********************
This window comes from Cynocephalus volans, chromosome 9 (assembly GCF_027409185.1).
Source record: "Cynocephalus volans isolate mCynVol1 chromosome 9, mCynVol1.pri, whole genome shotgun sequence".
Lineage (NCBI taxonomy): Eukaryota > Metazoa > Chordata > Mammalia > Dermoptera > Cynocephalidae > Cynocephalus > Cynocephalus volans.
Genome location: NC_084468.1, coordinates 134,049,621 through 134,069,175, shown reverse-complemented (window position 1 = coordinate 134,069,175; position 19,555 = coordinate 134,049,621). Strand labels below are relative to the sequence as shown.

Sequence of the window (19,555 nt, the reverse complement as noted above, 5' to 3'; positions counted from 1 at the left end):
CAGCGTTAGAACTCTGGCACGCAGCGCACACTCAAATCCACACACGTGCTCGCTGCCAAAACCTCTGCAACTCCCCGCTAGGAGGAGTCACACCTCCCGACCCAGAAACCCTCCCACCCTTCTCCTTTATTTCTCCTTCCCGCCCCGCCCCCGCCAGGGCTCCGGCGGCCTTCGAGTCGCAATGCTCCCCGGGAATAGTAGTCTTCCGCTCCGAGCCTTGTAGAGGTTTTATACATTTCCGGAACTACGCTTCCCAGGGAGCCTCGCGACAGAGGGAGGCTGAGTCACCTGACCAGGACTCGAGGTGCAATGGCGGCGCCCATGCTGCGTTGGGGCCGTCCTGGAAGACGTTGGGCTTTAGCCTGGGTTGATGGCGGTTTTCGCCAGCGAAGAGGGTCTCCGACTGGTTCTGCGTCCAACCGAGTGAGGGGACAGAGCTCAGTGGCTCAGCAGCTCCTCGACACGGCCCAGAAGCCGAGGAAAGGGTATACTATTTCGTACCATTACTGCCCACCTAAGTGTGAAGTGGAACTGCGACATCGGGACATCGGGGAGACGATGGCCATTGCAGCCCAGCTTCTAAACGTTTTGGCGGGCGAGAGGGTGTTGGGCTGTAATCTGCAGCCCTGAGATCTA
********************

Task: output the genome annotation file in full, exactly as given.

This window comes from Cynocephalus volans, chromosome 9 (assembly GCF_027409185.1).
Source record: "Cynocephalus volans isolate mCynVol1 chromosome 9, mCynVol1.pri, whole genome shotgun sequence".
Lineage (NCBI taxonomy): Eukaryota > Metazoa > Chordata > Mammalia > Dermoptera > Cynocephalidae > Cynocephalus > Cynocephalus volans.
Genome location: NC_084468.1, coordinates 134,049,621 through 134,069,175, shown reverse-complemented (window position 1 = coordinate 134,069,175; position 19,555 = coordinate 134,049,621). Strand labels below are relative to the sequence as shown.

Sequence of the window (19,555 nt, the reverse complement as noted above, 5' to 3'; positions counted from 1 at the left end):
CAGCGTTAGAACTCTGGCACGCAGCGCACACTCAAATCCACACACGTGCTCGCTGCCAAAACCTCTGCAACTCCCCGCTAGGAGGAGTCACACCTCCCGACCCAGAAACCCTCCCACCCTTCTCCTTTATTTCTCCTTCCCGCCCCGCCCCCGCCAGGGCTCCGGCGGCCTTCGAGTCGCAATGCTCCCCGGGAATAGTAGTCTTCCGCTCCGAGCCTTGTAGAGGTTTTATACATTTCCGGAACTACGCTTCCCAGGGAGCCTCGCGACAGAGGGAGGCTGAGTCACCTGACCAGGACTCGAGGTGCAATGGCGGCGCCCATGCTGCGTTGGGGCCGTCCTGGAAGACGTTGGGCTTTAGCCTGGGTTGATGGCGGTTTTCGCCAGCGAAGAGGGTCTCCGACTGGTTCTGCGTCCAACCGAGTGAGGGGACAGAGCTCAGTGGCTCAGCAGCTCCTCGACACGGCCCAGAAGCCGAGGAAAGGGTATACTATTTCGTACCATTACTGCCCACCTAAGTGTGAAGTGGAACTGCGACATCGGGACATCGGGGAGACGATGGCCATTGCAGCCCAGCTTCTAAACGTTTTGGCGGGCGAGAGGGTGTTGGGCTGTAATCTGCAGCCCTGAGATCTA